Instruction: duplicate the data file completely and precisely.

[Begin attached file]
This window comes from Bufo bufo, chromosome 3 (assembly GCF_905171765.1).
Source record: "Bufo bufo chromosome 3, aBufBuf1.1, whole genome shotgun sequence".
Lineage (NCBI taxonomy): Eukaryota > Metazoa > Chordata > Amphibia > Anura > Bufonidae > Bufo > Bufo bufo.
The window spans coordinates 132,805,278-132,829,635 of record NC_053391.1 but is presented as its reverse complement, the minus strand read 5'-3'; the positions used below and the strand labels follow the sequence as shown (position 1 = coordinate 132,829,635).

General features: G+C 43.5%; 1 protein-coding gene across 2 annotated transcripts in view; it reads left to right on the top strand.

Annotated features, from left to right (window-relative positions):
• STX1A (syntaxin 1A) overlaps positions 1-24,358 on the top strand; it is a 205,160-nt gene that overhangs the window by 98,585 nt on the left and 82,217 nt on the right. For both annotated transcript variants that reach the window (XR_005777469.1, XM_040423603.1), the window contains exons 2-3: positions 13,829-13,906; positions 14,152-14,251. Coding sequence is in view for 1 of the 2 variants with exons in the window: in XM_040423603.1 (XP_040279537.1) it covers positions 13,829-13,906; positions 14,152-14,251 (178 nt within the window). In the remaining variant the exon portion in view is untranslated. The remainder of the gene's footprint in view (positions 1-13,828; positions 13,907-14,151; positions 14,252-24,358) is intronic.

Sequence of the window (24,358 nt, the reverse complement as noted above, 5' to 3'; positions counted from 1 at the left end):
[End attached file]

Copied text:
This window comes from Bufo bufo, chromosome 3 (assembly GCF_905171765.1).
Source record: "Bufo bufo chromosome 3, aBufBuf1.1, whole genome shotgun sequence".
Lineage (NCBI taxonomy): Eukaryota > Metazoa > Chordata > Amphibia > Anura > Bufonidae > Bufo > Bufo bufo.
The window spans coordinates 132,805,278-132,829,635 of record NC_053391.1 but is presented as its reverse complement, the minus strand read 5'-3'; the positions used below and the strand labels follow the sequence as shown (position 1 = coordinate 132,829,635).

General features: G+C 43.5%; 1 protein-coding gene across 2 annotated transcripts in view; it reads left to right on the top strand.

Annotated features, from left to right (window-relative positions):
• STX1A (syntaxin 1A) overlaps positions 1-24,358 on the top strand; it is a 205,160-nt gene that overhangs the window by 98,585 nt on the left and 82,217 nt on the right. For both annotated transcript variants that reach the window (XR_005777469.1, XM_040423603.1), the window contains exons 2-3: positions 13,829-13,906; positions 14,152-14,251. Coding sequence is in view for 1 of the 2 variants with exons in the window: in XM_040423603.1 (XP_040279537.1) it covers positions 13,829-13,906; positions 14,152-14,251 (178 nt within the window). In the remaining variant the exon portion in view is untranslated. The remainder of the gene's footprint in view (positions 1-13,828; positions 13,907-14,151; positions 14,252-24,358) is intronic.

Sequence of the window (24,358 nt, the reverse complement as noted above, 5' to 3'; positions counted from 1 at the left end):